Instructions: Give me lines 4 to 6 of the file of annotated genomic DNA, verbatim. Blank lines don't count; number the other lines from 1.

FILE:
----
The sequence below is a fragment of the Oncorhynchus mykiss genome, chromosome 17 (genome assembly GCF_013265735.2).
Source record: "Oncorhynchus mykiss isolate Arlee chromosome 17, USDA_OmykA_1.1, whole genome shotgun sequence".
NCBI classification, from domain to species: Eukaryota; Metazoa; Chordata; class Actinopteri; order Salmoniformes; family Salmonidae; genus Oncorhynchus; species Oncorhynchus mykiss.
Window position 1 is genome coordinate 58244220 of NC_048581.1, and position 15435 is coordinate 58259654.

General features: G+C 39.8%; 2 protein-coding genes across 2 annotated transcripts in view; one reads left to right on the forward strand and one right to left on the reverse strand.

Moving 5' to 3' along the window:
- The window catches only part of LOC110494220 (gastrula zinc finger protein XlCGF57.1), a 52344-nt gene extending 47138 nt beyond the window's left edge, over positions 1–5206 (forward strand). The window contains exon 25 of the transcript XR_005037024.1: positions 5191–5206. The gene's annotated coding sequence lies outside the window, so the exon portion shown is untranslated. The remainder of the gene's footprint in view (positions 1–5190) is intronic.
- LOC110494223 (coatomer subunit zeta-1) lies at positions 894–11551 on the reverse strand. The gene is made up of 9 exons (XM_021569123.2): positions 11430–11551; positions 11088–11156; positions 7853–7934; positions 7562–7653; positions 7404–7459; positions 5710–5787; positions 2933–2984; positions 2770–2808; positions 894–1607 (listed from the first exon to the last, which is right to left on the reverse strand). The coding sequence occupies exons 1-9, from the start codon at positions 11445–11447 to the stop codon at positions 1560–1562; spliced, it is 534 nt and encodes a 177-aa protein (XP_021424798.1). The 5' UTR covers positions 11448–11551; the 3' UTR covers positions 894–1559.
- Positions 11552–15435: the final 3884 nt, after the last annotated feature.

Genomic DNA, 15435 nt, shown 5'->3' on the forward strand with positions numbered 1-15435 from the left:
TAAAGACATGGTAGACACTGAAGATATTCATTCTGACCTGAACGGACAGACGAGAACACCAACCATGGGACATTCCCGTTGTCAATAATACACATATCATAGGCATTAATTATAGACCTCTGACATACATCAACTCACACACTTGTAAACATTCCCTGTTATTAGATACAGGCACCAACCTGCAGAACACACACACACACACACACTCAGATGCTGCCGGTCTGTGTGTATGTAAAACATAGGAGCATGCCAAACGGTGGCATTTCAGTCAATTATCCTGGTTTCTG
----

Window position 1 is genome coordinate 58244220 of NC_048581.1, and position 15435 is coordinate 58259654.

General features: G+C 39.8%; 2 protein-coding genes across 2 annotated transcripts in view; one reads left to right on the forward strand and one right to left on the reverse strand.

Moving 5' to 3' along the window: